NCIS is a current venture a part of our CORE Venture Building program
Co-founded by Paige Whitehead and Yamila Franco
Tell us a bit about Nyoka?: Nyoka Design Labs is a circular economy innovation hub working towards a cleaner Earth by designing Earth-friendly technology to replace standard toxic, wasteful ones. Nyoka leverages advances in sustainable biotechnology, material sciences and Land-based knowledge to build inspiring & innovative technology, processes and education to engage with the world. Starting with the world's first sustainable, non-toxic, bioluminescent glow stick (the Nyoka Light Wand), Nyoka is designing products following the circular economy model. These products are aimed at advancing climate justice and equitable access to STEM as an empowering tool to lead in sustainability and entrepreneurship. How did you get started as entrepreneurs?: Paige: Paige started Nyoka Design Labs and developed the Light Wand during her time as a Microbiology and Environmental Studies Student at the University of Victoria. With a background in research (WWF, Deep Bay Marine Research, Starzomski Labs), business, environmental restoration, permaculture design, and a growing understanding of bioluminescence, she conceived of the Nyoka Light Wand and the ethos of Design for Rebirth. She is an active member of the MIT Global Community Biotechnology Initiative and passionate science educator and serial inventor. Some of her research interests include: bioluminescence theory and applications, indigenous microorganisms, global microbiome health, connectivity of the "microecosphere", and carbon sequestration. Yamila: As a proud Afro-Indigenous Womxn, Yamila's work is centered around empowering communities to innovate & co-create alternative solutions to solve Earth's most-pressing socio-economic and environmental challenges. With an Honours in Biology & a background in business and finances Yamila works on bringing Nyoka's vision and mission to life through their circular economy design hub. Yamila believes that research, entrepreneurship, community, and identity are interconnected and therefore leverages her skills as a way to empower fellow innovators. Earlier this year Yamila was awarded the Representation, Engagement, Participation Youth Award by HERE in Canada due to her advocacy, and anti-racism work in the community and was a recipient of both the regional and national 2020 Startup Canada Canada Export Challenge . Yamila's knowledge is built on wholistic enterprise design, giving back to the Land, and sustainable development goals. What global problem does Nyoka solve for?: Starting with our first invention, the Nyoka Light Wand is the world’s first non-toxic, biodegradable, portable, bioluminescent light source designed to disrupt single-use, waste-generating light source industries. We are developing the technology to eliminate the billion plastic glow sticks created every year. with a sustainable, circular economy model that removes and reduces waste in our systems. How does equity, diversity and inclusion play a role in how you are building your company?: As we are building Nyoka we are coming from a place of understanding and having experienced firsthand some of the barriers that diverse communities face to access STEM. As such, it is part of our building blocks to not perpetuate the same negative cycles and create spaces where everyone feels and understands that their knowledge is valued, respected and protected. We approach our work with an intersectional, gender-based and culturally-aware lens. We do so from the way we are building our teams to the conversations we host in our meetings and our decision-making process. Our stakeholders include our team, our community and the Land. We are creating new systems that embody equity, diversity and inclusion because we want Nyoka's intergenerational impact to be meaningful and contributing to the world.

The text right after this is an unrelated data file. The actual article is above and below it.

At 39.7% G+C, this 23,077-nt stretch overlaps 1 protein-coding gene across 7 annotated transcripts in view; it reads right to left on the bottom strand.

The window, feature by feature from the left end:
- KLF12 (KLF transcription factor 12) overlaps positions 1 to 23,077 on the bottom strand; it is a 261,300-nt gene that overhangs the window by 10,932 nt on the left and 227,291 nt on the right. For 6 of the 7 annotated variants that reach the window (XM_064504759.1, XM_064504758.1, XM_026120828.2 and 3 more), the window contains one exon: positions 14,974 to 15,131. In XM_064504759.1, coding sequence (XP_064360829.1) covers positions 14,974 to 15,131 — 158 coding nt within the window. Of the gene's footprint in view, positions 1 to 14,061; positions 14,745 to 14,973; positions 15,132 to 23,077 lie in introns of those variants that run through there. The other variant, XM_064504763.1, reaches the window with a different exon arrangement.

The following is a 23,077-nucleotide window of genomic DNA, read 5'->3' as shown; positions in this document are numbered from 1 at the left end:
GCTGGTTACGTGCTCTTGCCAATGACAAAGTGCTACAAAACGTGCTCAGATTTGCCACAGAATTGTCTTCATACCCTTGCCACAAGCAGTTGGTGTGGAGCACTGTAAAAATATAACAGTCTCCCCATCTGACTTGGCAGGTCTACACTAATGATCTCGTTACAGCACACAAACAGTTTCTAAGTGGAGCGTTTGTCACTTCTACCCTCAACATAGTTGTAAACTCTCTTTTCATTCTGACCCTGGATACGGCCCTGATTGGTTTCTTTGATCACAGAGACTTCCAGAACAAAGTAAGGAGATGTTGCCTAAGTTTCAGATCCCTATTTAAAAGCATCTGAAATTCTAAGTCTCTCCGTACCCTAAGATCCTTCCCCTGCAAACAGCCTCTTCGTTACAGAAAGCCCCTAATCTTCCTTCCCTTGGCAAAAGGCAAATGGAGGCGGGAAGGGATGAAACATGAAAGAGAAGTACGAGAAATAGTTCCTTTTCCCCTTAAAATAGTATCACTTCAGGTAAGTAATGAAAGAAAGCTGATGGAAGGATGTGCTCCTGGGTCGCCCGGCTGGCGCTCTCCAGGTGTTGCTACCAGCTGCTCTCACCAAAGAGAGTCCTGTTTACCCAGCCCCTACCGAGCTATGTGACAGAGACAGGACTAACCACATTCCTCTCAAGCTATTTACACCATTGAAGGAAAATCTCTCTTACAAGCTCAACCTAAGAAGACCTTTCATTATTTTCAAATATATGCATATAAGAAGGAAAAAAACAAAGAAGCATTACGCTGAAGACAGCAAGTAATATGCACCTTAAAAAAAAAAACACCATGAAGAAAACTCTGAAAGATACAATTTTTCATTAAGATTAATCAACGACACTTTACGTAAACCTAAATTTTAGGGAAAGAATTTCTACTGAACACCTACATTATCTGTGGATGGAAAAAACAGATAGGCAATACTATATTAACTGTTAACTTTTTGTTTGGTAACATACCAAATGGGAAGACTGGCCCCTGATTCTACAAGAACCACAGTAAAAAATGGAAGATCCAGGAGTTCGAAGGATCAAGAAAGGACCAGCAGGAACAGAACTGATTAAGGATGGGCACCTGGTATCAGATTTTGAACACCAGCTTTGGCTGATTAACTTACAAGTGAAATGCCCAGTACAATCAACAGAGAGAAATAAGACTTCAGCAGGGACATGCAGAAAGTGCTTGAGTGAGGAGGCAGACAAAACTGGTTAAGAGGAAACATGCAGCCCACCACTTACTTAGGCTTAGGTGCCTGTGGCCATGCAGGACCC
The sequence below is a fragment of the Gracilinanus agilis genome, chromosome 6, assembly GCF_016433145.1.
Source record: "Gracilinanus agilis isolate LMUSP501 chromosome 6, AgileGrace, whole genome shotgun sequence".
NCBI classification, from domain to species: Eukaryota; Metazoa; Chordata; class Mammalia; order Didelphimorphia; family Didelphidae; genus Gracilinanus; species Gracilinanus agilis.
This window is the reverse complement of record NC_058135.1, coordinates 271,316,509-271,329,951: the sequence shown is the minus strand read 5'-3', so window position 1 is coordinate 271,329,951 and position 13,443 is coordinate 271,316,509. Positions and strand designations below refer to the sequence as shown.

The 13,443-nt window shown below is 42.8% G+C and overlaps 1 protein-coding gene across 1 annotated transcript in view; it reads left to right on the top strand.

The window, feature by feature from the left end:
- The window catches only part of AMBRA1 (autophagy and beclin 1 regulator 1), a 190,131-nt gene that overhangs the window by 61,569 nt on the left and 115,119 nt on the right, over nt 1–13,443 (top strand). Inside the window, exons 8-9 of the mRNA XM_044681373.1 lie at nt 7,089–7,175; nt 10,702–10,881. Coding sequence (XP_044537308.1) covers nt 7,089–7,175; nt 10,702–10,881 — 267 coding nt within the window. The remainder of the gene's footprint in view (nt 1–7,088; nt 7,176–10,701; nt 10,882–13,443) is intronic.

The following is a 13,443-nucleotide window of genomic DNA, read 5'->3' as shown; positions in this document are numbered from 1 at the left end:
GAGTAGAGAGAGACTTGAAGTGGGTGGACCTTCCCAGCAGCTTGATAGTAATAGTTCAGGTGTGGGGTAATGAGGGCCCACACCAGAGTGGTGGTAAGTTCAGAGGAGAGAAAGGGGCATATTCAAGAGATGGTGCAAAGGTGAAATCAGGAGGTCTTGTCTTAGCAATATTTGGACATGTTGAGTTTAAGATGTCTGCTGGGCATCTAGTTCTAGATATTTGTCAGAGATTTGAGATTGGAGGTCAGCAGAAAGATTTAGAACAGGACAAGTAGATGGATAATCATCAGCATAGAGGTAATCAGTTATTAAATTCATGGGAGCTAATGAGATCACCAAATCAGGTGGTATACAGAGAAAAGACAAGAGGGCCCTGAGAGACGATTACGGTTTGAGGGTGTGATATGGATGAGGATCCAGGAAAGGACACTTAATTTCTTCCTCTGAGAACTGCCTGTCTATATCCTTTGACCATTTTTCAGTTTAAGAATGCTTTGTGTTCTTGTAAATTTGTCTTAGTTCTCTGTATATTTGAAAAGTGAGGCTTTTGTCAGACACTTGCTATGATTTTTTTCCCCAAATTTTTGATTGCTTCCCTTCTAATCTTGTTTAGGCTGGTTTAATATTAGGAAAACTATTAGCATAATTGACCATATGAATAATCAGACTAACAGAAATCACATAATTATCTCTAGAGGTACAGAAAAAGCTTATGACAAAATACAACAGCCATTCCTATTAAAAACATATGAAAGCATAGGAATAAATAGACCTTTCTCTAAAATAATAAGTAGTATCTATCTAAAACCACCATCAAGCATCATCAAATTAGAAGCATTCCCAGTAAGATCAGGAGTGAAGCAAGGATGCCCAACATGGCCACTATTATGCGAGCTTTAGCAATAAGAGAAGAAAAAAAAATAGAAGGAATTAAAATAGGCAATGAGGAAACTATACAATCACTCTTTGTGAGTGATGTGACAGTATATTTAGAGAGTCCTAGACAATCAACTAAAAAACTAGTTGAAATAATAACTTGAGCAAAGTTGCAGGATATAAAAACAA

Nyoka is a current venture a part of our Lab2Launch Venture Building program
The C.O.D.E Initiative Foundation
Co-founded by Bahar Heravi Moussavi, Mikhaela Torio and Felicia Chan
Tell us a bit about The C.O.D.E Initiative Foundation?: Over the last 3 years, The C.O.D.E Initiative Foundation has worked with nearly 400 children with Autism Spectrum Disorder (ASD) and other neurodiversities to teach them the basics of computer programming through a tailored educational plan. As we continue to immerse ourselves in a community of passionate and dedicated families where we learn more through their stories, we now aim to design a technological platform that streamlines the process of finding support for children with neurodiversities. How did you get started as entrepreneurs?: In 2017, we were three friends in our second year of university with an aspiration to change the narrative and promote inclusivity. So came to be our start as entrepreneurs, co-founding The C.O.D.E. Initiative Foundation, an organization with the mission to Create Opportunities and Define Education. The first few months brought about adversities we chose to face head-on. Over 3 years later, we have hosted over 40 workshops to nearly 400 children. We hope that throughout our journey as entrepreneurs, facing new challenges as we begin new projects, we can continue to give back to a community of families that have been unendingly supportive of our ventures. What global problem does The C.O.D.E Initiative Foundation solve for?: For parents of children with neurodiversities, money, time, and lack of guidance are the barriers they face every day when grappling to find support. We aim to alleviate this challenge by designing a platform that breaks down these barriers and gives them access to the form of support they believe is best for their children. How does equity, diversity and inclusion play a role in how you are building your company?: Inclusion and diversity have always been the pillars of our mission. Not only do we strive to promote these through our services and products, but we also incorporate this within our team structure. As we continue to grow, we have now seen over 300 dedicated volunteers, all of whom strive to promote our mission. Each one of us is dedicated to encouraging neurodiverse youth to pursue the opportunities that await them. This does not change, even as we now work to build a new product that will help their parents, those of whom are just as dedicated - if not more - to providing opportunities for their children.
The C.O.D.E Initiative Foundation is a current venture a part of our CORE Venture Building program